Only a third of teachers say that they have been appropriately trained by their school to deal with pupils' mental health problems, according to goverment-funded research.
And just half know how to help pupils with these problems to access appropriate support. Classroom teachers were less likely than senior leaders to know how best to support pupils, according to questions commissioned by the Department for Education in the annual Teacher Voice survey.
More than 2,000 teachers took part in the poll, published by the National Foundation for Educational Research. Of these, only 32 per cent agreed that there was appropriate training for teachers in schools to enable them to identify mental health issues in pupils.
However, 62 per cent said that they felt equipped to identify pupil behaviour that may be linked to mental health problems.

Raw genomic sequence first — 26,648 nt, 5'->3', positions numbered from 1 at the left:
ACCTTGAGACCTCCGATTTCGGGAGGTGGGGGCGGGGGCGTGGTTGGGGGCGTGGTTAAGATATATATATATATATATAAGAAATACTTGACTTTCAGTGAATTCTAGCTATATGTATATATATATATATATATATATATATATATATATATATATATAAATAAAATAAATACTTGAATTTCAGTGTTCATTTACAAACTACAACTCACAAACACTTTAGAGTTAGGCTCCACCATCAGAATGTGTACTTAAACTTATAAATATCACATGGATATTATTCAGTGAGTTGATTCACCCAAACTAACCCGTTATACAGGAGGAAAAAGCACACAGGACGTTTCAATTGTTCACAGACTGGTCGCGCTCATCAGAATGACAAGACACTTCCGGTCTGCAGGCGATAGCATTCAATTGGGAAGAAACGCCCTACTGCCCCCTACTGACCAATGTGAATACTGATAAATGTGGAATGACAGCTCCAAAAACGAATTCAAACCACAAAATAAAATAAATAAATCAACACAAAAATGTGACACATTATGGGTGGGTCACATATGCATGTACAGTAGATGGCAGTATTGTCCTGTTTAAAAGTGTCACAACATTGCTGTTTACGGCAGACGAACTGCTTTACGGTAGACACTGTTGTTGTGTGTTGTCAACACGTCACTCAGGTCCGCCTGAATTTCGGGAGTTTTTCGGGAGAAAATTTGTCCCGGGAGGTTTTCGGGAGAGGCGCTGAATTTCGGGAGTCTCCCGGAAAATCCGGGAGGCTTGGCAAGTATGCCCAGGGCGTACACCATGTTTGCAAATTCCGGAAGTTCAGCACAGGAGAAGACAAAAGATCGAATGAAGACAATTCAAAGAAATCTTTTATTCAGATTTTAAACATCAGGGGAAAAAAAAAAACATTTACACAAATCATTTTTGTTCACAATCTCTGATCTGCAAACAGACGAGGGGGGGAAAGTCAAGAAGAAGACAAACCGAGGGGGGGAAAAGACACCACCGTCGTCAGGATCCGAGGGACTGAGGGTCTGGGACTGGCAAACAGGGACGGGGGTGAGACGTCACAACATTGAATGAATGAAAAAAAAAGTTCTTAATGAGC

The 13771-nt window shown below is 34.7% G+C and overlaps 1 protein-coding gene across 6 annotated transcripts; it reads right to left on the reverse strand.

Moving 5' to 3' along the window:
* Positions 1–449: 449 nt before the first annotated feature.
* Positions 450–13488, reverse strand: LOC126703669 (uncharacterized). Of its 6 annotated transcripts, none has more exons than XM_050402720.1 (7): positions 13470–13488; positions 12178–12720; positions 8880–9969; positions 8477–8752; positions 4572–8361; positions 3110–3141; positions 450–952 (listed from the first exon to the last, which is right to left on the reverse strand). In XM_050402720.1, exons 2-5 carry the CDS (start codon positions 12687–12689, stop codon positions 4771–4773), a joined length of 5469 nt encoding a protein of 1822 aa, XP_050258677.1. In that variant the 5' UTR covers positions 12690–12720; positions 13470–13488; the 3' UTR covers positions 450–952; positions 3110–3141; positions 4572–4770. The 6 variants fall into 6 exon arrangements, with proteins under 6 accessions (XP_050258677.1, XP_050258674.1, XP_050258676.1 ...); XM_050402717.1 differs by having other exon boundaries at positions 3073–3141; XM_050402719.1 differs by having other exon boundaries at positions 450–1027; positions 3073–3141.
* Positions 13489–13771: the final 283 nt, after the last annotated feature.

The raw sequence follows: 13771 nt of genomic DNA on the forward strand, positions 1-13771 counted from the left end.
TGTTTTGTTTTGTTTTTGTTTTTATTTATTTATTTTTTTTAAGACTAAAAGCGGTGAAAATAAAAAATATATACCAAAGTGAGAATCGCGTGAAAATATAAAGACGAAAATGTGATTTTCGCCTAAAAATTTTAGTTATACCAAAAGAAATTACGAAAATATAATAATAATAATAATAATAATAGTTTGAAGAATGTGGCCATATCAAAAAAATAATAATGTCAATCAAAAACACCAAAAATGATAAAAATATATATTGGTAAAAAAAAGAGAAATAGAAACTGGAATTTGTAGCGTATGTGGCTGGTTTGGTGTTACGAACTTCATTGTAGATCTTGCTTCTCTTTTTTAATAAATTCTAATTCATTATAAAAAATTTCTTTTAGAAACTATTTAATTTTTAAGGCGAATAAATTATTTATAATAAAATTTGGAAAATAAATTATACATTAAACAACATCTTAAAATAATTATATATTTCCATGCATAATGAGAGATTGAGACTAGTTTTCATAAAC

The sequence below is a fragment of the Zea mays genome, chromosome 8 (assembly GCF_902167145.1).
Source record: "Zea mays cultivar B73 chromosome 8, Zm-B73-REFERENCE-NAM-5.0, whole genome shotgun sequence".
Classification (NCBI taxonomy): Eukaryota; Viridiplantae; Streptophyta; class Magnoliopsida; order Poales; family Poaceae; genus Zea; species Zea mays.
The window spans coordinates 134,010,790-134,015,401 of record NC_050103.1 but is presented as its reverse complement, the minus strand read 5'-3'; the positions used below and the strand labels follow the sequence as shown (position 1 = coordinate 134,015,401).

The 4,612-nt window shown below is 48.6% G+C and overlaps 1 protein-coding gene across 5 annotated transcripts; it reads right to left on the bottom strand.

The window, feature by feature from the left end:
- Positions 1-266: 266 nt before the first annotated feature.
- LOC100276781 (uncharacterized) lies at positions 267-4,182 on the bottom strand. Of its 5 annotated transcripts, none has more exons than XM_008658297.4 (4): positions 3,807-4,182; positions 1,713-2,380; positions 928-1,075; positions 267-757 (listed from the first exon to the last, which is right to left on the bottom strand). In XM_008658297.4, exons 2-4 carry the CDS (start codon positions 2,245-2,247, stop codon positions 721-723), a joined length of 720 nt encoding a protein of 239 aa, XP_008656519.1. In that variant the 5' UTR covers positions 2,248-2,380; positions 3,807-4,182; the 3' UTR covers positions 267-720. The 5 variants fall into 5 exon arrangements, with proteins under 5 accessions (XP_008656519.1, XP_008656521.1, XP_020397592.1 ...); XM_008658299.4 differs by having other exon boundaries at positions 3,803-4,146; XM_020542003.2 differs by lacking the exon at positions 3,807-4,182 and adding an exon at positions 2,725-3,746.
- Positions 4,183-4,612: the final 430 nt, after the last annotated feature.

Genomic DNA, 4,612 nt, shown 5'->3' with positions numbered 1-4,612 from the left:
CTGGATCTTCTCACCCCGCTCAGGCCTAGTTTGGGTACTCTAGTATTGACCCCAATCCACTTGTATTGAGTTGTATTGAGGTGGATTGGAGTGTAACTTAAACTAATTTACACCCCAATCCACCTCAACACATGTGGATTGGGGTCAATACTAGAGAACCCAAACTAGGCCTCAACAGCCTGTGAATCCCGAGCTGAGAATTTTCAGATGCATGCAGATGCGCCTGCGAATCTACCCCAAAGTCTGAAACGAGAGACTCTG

This suggests, the report states, “that knowledge on how to identify potential mental health issues may be derived from means other than formal, in-school training”.
TES recently reported that mental health services in schools are so poor that staff have been resorting to ringing 999, in order to ensure treatment for pupils. And teachers are not alone in their uncertainty around mental health issues: a survey last month revealed that 55 per cent of parents do not speak to their children about the subject.
Reports of mental health problems among pupils – including anorexia and self-harm – have been increasing in recent years. A report from London Metropolitan University argued that this was a direct response to exam stress, and the pressure of the testing regime in primary and secondary schools.
Lucie Russell, of the mental health charity Young Minds, said that many teachers have spoken of feeling helpless when dealing with the increasing need for mental health support among their pupils.
“It is vitally important that teachers know the warning signs of emerging mental health issues, so that they can look out for any changes in their pupils, and act on any concerns they have,” she said.